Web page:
Two days later on May 25, an unnamed official replies to Mr Goldstone and reveals what everyone has been suspecting, that the IOC had been involved in the Locog process:

“The deal with Dow has been agreed but the contract is not yet signed (all contract and commercial terms are agreed). XXXX in LOCOG comms is dealing with any announcement and I have left him a message to call me. was under the impression that LOCOG comms were already talking to GOE/ DCMS press or comms?

The details on the deal are:

· Dow Chemical is a US company

· IOC has been involved as they are bringing Dow on as a new world wide sponsor


· Covers all necessary fabrication and install costs to connect to the fixing plates built in by the ODA

· There are circa 330 wrap panels

· Will include printing on both sides

· It is not PVC – I am trying to find out what the material is

· The cost includes taking the panels down post Games – one legacy use being explored is for the panels to be converted into humanitarian aid shelters for organisations such as UNICEF or Red Cross

Dave also said that Neil Wood is in the loop on this and at the Directors meeting where this was discussed an announcement in conjunction with Government was already being considered.

I will continue to try and contact but if anyone is aware of any GOE/ DCMS contact already then let me know.”

Now, on February 7 this year, Barry Gardiner asked the following Parliamentary Question:

To ask the Secretary of State for Culture, Olympics, Media and Sport on what date his Department was first made aware of Dow Chemicals’ interest in sponsoring the stadium wrap for the London 2012 Olympics.

Sports Minister Hugh Robertson replied:

Contracting for services and supply of goods to the London 2012 Organising Committee (LOCOG) is a matter for LOCOG, a private company operating independent of Government. On 7 February 2011, LOCOG publicly sought expressions of interest from the private sector to supply the wrap, published on the Compete For London 2012 business opportunities website, with a deadline of 18 February 2011.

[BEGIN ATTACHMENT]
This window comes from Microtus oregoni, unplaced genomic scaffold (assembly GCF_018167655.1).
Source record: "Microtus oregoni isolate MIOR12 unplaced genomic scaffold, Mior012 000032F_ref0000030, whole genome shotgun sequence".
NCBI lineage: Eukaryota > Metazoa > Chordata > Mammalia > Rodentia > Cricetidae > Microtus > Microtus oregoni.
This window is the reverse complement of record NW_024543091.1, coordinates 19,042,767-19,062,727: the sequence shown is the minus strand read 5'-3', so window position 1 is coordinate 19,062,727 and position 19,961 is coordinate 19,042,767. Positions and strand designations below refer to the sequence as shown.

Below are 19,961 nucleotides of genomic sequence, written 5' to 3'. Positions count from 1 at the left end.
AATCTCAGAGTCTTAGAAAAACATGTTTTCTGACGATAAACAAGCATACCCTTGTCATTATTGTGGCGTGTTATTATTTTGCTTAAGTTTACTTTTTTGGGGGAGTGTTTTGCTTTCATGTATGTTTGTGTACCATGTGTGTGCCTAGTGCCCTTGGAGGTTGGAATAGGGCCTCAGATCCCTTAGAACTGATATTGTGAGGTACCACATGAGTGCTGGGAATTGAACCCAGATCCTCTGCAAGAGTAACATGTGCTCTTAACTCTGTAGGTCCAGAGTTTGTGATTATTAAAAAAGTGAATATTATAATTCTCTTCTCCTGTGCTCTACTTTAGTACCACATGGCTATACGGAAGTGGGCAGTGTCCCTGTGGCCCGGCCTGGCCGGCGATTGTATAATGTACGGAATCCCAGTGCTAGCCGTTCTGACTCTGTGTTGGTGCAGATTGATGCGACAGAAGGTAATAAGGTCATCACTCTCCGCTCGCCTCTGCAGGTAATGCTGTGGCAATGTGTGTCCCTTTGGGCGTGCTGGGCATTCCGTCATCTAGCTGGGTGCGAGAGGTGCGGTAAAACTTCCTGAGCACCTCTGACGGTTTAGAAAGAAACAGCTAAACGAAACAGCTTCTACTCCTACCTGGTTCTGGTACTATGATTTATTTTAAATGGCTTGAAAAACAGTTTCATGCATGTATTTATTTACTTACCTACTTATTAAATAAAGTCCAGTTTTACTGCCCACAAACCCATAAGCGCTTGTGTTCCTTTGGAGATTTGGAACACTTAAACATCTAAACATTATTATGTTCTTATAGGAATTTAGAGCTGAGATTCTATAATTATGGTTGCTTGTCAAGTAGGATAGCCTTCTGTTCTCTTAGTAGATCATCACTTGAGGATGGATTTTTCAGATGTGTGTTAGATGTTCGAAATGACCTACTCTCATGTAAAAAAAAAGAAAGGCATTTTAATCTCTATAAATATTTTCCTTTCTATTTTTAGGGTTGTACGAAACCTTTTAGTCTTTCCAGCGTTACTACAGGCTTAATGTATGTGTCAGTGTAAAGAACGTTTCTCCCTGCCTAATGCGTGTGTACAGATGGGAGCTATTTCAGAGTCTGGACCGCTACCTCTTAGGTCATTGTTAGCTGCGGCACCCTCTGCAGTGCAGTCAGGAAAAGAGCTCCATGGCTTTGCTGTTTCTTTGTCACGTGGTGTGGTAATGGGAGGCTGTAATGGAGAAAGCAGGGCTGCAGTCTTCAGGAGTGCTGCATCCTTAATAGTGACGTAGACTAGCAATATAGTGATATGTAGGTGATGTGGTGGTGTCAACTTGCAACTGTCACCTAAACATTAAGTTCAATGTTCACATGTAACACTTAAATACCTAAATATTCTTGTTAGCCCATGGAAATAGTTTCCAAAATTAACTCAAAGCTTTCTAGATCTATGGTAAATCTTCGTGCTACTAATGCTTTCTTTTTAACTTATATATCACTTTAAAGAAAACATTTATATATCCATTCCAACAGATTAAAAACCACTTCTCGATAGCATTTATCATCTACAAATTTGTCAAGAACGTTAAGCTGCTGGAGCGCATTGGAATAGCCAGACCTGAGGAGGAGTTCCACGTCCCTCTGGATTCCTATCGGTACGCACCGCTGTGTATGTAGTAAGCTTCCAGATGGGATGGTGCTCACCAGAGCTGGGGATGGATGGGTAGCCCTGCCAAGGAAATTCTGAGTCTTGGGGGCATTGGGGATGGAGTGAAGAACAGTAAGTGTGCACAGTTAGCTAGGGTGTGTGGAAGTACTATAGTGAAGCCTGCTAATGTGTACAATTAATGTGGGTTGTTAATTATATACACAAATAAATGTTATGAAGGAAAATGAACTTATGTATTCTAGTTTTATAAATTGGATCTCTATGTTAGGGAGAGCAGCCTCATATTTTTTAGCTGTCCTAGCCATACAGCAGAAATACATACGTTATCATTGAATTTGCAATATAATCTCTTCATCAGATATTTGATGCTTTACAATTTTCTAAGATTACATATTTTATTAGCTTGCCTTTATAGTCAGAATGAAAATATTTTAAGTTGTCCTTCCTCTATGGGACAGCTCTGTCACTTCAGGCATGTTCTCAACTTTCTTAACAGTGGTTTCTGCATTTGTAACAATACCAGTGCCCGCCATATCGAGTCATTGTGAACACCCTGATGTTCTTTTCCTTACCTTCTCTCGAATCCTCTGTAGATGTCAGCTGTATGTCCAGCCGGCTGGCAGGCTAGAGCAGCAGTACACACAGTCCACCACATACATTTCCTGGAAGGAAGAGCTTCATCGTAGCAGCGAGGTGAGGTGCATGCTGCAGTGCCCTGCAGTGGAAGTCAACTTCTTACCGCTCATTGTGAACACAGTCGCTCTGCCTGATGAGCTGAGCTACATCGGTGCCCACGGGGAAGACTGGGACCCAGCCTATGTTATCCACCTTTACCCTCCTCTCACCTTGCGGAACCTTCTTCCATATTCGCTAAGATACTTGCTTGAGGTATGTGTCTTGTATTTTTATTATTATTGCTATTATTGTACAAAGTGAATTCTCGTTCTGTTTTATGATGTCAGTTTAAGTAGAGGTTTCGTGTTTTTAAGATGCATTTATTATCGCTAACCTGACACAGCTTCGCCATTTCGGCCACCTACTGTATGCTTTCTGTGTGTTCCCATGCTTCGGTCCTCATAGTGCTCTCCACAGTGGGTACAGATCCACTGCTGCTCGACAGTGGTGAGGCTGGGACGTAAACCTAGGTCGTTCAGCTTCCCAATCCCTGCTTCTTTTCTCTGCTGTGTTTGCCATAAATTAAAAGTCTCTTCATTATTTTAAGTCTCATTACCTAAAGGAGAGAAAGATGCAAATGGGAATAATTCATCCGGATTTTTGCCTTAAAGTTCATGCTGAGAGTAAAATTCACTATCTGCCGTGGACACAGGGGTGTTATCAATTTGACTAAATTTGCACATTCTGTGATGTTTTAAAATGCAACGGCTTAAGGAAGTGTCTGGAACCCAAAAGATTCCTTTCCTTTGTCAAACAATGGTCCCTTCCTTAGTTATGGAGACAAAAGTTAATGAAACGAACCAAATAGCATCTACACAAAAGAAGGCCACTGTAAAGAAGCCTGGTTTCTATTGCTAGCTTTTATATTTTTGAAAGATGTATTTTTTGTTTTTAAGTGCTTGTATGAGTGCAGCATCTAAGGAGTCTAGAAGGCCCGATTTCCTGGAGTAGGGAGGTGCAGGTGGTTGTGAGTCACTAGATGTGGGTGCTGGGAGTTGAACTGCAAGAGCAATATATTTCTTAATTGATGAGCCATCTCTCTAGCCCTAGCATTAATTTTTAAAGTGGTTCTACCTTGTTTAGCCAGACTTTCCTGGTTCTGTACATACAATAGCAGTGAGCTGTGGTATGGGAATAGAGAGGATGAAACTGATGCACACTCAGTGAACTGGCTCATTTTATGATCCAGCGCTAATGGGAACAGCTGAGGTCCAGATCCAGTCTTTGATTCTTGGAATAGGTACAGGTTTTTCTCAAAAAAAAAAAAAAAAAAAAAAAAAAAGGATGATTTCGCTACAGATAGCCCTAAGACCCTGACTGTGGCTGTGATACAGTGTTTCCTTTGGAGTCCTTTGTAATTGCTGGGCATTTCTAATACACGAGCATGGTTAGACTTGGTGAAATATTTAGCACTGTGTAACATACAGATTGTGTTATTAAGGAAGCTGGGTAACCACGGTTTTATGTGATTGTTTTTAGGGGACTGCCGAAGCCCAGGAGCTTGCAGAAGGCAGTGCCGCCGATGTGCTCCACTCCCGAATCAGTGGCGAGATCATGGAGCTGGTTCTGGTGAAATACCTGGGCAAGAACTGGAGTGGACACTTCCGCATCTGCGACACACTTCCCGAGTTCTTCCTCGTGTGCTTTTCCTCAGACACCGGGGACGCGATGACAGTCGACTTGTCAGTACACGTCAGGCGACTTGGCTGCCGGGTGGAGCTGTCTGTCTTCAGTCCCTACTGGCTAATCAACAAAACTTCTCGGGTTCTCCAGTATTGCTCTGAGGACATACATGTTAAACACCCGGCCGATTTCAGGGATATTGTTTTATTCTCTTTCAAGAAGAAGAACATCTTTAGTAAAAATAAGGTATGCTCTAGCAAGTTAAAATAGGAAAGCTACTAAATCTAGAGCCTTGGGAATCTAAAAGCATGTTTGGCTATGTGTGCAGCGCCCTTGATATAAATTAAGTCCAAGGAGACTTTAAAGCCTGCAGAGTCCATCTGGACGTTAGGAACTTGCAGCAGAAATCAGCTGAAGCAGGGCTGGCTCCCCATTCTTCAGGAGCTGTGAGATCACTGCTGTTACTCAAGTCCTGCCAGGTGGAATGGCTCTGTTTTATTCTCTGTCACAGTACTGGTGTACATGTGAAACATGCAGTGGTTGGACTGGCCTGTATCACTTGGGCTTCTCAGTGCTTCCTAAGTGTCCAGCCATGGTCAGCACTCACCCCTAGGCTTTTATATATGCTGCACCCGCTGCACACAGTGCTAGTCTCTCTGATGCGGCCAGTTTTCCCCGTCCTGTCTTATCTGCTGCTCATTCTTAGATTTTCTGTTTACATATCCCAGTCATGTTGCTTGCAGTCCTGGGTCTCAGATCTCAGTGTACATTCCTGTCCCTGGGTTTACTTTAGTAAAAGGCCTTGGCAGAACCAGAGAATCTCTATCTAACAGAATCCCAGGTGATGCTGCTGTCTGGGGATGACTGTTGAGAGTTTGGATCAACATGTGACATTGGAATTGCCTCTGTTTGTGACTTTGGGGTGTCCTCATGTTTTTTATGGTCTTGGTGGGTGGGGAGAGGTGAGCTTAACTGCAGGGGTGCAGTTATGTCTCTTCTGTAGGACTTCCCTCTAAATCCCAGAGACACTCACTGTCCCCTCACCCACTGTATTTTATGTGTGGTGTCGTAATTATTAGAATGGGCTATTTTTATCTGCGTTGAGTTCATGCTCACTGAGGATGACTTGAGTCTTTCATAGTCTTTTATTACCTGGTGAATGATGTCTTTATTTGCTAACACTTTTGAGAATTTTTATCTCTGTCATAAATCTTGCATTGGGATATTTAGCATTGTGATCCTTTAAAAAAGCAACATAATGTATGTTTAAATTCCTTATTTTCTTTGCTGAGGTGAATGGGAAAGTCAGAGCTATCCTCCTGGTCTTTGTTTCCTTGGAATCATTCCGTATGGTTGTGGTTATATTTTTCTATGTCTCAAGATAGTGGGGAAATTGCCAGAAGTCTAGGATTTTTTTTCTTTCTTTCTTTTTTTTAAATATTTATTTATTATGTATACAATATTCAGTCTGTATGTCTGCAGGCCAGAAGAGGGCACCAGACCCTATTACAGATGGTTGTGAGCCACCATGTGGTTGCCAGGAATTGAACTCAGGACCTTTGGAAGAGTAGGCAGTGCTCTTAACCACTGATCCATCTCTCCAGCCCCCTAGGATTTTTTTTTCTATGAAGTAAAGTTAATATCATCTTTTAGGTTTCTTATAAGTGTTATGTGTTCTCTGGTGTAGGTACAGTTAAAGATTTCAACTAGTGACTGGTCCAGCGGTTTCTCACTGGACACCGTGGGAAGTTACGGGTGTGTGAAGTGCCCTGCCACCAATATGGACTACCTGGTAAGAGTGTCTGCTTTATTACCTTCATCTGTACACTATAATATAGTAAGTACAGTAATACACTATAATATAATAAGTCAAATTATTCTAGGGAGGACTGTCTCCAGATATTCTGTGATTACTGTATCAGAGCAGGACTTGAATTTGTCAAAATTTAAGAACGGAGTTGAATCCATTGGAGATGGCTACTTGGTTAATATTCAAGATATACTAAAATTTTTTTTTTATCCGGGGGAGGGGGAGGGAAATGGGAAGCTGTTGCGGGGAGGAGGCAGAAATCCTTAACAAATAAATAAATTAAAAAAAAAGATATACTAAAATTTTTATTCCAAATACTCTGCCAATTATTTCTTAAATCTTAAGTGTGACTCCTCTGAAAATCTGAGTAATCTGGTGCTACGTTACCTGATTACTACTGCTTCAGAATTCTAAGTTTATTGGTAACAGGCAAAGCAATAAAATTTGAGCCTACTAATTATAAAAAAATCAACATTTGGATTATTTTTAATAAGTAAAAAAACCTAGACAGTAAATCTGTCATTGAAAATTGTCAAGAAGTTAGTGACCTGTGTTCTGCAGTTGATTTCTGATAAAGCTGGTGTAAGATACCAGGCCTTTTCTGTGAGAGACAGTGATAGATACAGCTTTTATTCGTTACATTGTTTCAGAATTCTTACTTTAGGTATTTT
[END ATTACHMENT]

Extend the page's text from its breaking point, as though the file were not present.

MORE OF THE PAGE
Following this procurement process, LOCOG informed us they were in the final stages of contract negotiation with Dow Chemicals, on 25 May 2011. The conclusion of these discussions between LOCOG and their suppliers was announced on 4 August 2011, publically (sic) naming Dow as the Olympic Wrap supplier.

The stadium wrap had been removed from the Public Sector Funding Package for the London 2012 Olympic and Paralympic Games as part of the 2010 spending review.

Mr Gardiner says this is the basis for an urgent ministerial question as we now know that DCMS was aware of the deal “a few weeks before” May 25.

When I put this apparent discrepancy to DCMS, a spokesman said:

We were clear when we decided to drop the wrap to save £7 million from the Olympic budget that private sponsorship was an option to LOCOG if they wanted the wrap on the stadium. While we were aware in the run up to a deal being signed that LOCOG were close to finding a sponsor we did not know it was Dow until May 25.

Is that really believable?

And when I queried the IOC about whether they had been involved in the wrap process, they said “No, we were not involved. Then “We were absolutely not involved in the negotiations on the wrap.”

I then showed them the May 25 2011 email and they said it was my “interpretation” that it meant the IOC had been involved. They said that email was “general background” referring to the July 2010 TOP sponsor deal.

I then pressed: “Did the IOC discuss in any way the possibility of Dow sponsoring the wrap with Locog or DCMS between August 2010 and May 25 2011, and particularly prior to the launch of the tender in Feb 2011?”

The IOC spokesman replied yesterday: “So far I haven’t come across any instance.”

As I said, murky and complex.

Here are the links to the 15 FoI email chains: here, here, here, here, here. here, here, here, here, here, here, here, here, here and here.